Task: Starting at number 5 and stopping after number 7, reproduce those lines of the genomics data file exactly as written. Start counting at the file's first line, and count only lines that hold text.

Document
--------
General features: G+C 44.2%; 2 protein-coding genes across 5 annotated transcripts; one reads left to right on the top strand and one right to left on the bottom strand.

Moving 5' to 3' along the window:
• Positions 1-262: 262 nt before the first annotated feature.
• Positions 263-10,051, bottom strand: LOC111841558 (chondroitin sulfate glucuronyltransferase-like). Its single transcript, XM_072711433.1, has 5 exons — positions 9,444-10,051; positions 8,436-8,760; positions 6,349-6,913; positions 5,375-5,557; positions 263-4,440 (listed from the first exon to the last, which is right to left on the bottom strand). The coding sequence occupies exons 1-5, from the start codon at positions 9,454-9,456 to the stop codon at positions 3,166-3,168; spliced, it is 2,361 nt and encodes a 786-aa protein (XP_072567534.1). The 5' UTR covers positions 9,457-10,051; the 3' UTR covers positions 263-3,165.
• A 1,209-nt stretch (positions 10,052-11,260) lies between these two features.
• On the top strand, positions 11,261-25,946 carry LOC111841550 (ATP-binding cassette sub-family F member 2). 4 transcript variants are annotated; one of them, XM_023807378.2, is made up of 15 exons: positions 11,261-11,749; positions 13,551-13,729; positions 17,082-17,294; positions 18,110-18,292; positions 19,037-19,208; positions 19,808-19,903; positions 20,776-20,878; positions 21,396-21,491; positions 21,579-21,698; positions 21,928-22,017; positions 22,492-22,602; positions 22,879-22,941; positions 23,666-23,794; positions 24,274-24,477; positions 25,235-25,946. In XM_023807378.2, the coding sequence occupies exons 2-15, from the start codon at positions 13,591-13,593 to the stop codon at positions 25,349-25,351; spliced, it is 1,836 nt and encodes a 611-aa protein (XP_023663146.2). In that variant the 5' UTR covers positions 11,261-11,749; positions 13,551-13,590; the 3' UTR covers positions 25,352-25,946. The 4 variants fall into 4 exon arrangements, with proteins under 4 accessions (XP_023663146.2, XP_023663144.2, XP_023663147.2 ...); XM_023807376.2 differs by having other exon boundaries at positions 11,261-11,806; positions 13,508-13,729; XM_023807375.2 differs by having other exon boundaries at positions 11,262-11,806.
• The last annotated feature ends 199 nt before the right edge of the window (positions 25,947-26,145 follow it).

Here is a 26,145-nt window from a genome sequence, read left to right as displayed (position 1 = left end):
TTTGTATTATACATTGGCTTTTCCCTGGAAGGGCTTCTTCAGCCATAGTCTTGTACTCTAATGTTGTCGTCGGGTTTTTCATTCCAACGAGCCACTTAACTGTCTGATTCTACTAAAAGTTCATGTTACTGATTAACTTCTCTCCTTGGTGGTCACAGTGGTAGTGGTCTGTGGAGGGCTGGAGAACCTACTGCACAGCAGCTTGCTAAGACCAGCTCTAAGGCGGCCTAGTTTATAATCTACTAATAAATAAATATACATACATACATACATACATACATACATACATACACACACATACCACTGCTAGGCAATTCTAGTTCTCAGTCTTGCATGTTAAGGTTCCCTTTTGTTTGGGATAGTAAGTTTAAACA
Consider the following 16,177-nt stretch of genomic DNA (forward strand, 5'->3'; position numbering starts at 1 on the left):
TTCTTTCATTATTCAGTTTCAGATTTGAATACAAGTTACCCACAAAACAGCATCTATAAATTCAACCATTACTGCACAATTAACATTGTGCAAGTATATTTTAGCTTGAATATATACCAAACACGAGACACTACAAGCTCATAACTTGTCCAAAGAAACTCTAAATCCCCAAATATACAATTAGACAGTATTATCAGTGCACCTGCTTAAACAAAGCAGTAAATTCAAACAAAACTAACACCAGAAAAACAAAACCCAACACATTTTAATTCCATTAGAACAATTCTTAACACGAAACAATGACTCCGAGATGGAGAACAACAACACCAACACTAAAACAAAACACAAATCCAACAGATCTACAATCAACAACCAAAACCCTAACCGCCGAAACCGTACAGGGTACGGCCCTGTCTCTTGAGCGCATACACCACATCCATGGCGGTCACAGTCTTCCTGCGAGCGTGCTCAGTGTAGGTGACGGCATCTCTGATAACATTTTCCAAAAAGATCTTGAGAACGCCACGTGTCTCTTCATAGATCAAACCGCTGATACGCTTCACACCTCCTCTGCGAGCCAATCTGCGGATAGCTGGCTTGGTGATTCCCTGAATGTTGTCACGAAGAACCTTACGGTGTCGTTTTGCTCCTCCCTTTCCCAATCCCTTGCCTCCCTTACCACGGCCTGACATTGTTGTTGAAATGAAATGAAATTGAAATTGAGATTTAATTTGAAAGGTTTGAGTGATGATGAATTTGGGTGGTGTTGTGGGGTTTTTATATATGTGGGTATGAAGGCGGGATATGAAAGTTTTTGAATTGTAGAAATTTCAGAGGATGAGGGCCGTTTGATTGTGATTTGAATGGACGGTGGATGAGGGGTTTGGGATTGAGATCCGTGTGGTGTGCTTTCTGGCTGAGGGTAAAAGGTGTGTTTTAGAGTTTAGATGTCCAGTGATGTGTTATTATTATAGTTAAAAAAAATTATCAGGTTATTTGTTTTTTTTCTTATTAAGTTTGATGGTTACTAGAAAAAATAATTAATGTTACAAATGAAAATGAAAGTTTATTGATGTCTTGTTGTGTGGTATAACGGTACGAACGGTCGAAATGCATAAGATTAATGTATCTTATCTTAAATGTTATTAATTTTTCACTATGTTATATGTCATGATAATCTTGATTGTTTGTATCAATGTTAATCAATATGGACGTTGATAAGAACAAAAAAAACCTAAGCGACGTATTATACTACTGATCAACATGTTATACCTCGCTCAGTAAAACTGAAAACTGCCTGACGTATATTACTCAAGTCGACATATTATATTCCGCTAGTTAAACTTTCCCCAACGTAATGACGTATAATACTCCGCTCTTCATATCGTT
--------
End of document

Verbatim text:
• A 1,209-nt stretch (positions 10,052-11,260) lies between these two features.
• On the top strand, positions 11,261-25,946 carry LOC111841550 (ATP-binding cassette sub-family F member 2). 4 transcript variants are annotated; one of them, XM_023807378.2, is made up of 15 exons: positions 11,261-11,749; positions 13,551-13,729; positions 17,082-17,294; positions 18,110-18,292; positions 19,037-19,208; positions 19,808-19,903; positions 20,776-20,878; positions 21,396-21,491; positions 21,579-21,698; positions 21,928-22,017; positions 22,492-22,602; positions 22,879-22,941; positions 23,666-23,794; positions 24,274-24,477; positions 25,235-25,946. In XM_023807378.2, the coding sequence occupies exons 2-15, from the start codon at positions 13,591-13,593 to the stop codon at positions 25,349-25,351; spliced, it is 1,836 nt and encodes a 611-aa protein (XP_023663146.2). In that variant the 5' UTR covers positions 11,261-11,749; positions 13,551-13,590; the 3' UTR covers positions 25,352-25,946. The 4 variants fall into 4 exon arrangements, with proteins under 4 accessions (XP_023663146.2, XP_023663144.2, XP_023663147.2 ...); XM_023807376.2 differs by having other exon boundaries at positions 11,261-11,806; positions 13,508-13,729; XM_023807375.2 differs by having other exon boundaries at positions 11,262-11,806.
• The last annotated feature ends 199 nt before the right edge of the window (positions 25,947-26,145 follow it).